The Italian secret service led the French army into a trap:
When ten French soldiers were killed last year in an ambush by Afghan insurgents in what had seemed a relatively peaceful area, the French public were horrified.
Their revulsion increased with the news that many of the dead soldiers had been mutilated — and with the publication of photographs showing the militants triumphantly sporting their victims’ flak jackets and weapons. The French had been in charge of the Sarobi area, east of Kabul, for only a month, taking over from the Italians; it was one of the biggest single losses of life by Nato forces in Afghanistan.
What the grieving nation did not know was that in the months before the French soldiers arrived in mid-2008, the Italian secret service had been paying tens of thousands of dollars to Taleban commanders and local warlords to keep the area quiet, The Times has learnt. The clandestine payments, whose existence was hidden from the incoming French forces, were disclosed by Western military officials.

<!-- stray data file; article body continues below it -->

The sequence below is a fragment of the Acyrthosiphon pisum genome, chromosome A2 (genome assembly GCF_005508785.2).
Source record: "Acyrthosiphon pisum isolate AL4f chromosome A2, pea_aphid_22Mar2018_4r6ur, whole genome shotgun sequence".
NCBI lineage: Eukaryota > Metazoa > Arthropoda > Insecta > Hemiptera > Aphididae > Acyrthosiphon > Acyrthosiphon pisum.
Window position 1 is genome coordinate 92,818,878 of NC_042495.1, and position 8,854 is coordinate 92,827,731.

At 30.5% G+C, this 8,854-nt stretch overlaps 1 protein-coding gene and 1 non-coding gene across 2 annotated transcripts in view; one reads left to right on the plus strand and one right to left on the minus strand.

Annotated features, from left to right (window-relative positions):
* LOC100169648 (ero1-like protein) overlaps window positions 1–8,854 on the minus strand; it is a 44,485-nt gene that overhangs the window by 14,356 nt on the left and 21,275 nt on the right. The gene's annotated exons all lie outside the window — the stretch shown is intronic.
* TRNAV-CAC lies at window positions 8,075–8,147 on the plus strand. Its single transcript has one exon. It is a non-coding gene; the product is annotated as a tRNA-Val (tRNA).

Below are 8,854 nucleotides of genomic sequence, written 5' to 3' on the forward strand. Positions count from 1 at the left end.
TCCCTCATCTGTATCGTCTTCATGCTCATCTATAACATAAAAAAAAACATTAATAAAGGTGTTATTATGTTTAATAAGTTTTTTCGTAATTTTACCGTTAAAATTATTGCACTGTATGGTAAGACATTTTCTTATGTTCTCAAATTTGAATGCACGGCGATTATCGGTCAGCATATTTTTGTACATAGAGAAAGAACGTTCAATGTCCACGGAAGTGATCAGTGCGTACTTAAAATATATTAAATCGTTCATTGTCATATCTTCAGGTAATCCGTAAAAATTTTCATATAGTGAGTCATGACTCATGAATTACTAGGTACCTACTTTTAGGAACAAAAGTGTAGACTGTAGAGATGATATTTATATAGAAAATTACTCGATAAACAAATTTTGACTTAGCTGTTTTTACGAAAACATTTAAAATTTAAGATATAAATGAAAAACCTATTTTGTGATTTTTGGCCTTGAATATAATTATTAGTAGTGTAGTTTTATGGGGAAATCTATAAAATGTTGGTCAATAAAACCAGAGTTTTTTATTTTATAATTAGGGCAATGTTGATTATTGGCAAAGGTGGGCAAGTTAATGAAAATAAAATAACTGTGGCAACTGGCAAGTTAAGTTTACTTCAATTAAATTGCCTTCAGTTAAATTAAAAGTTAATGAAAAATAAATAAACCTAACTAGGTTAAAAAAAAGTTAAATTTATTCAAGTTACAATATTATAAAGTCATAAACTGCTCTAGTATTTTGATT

On August 18, a month after the Italian force departed, a lightly armed French patrol moved into the mountains north of Sarobi town, in the district of the same name, 65km (40 miles) east of Kabul. They had little reason to suspect that they were walking into the costliest battle for the French in a quarter of a century.
Operating in an arc of territory north and east of the Afghan capital, the French apparently believed that they were serving in a relatively benign district. The Italians they had replaced in July had suffered only one combat death in the previous year. For months the Nato headquarters in Kabul had praised Italian reconstruction projects under way around Sarobi. When an estimated 170 insurgents ambushed the force in the Uzbin Valley the upshot was a disaster. “They took us by surprise,” one French troop commander said after the attack.
In Kabul a high-ranking Western intelligence source was scathing. “It’s an utter disgrace,” he said. “Nato in Afghanistan is a fragile enough construct without this lot working behind our backs. The Italians have a hell of a lot to answer for.”